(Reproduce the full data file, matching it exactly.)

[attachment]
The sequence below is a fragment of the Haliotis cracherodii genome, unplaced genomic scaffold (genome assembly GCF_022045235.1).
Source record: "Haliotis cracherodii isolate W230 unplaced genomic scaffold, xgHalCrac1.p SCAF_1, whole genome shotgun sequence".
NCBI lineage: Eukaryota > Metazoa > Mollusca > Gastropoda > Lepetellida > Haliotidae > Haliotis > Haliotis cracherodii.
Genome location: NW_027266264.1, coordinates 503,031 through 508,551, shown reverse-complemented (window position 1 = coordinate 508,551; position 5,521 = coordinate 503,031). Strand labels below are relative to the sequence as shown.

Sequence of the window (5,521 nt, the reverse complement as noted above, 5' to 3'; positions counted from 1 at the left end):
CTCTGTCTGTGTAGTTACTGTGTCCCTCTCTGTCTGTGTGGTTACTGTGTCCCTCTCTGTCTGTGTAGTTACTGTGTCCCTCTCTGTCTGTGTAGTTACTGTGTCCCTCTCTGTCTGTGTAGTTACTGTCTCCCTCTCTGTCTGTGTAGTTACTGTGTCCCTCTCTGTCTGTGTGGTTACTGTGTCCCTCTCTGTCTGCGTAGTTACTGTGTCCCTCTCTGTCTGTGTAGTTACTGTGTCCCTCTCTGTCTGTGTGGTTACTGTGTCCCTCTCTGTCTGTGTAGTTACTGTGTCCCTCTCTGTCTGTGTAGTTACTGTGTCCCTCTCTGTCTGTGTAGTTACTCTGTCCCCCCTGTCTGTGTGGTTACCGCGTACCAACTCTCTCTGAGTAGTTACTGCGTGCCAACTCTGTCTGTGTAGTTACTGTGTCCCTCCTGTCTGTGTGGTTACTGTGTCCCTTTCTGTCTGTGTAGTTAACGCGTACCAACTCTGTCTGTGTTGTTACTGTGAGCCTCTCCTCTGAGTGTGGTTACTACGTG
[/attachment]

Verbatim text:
The sequence below is a fragment of the Haliotis cracherodii genome, unplaced genomic scaffold (genome assembly GCF_022045235.1).
Source record: "Haliotis cracherodii isolate W230 unplaced genomic scaffold, xgHalCrac1.p SCAF_1, whole genome shotgun sequence".
NCBI lineage: Eukaryota > Metazoa > Mollusca > Gastropoda > Lepetellida > Haliotidae > Haliotis > Haliotis cracherodii.
Genome location: NW_027266264.1, coordinates 503,031 through 508,551, shown reverse-complemented (window position 1 = coordinate 508,551; position 5,521 = coordinate 503,031). Strand labels below are relative to the sequence as shown.

Sequence of the window (5,521 nt, the reverse complement as noted above, 5' to 3'; positions counted from 1 at the left end):
CTCTGTCTGTGTAGTTACTGTGTCCCTCTCTGTCTGTGTGGTTACTGTGTCCCTCTCTGTCTGTGTAGTTACTGTGTCCCTCTCTGTCTGTGTAGTTACTGTGTCCCTCTCTGTCTGTGTAGTTACTGTCTCCCTCTCTGTCTGTGTAGTTACTGTGTCCCTCTCTGTCTGTGTGGTTACTGTGTCCCTCTCTGTCTGCGTAGTTACTGTGTCCCTCTCTGTCTGTGTAGTTACTGTGTCCCTCTCTGTCTGTGTGGTTACTGTGTCCCTCTCTGTCTGTGTAGTTACTGTGTCCCTCTCTGTCTGTGTAGTTACTGTGTCCCTCTCTGTCTGTGTAGTTACTCTGTCCCCCCTGTCTGTGTGGTTACCGCGTACCAACTCTCTCTGAGTAGTTACTGCGTGCCAACTCTGTCTGTGTAGTTACTGTGTCCCTCCTGTCTGTGTGGTTACTGTGTCCCTTTCTGTCTGTGTAGTTAACGCGTACCAACTCTGTCTGTGTTGTTACTGTGAGCCTCTCCTCTGAGTGTGGTTACTACGTG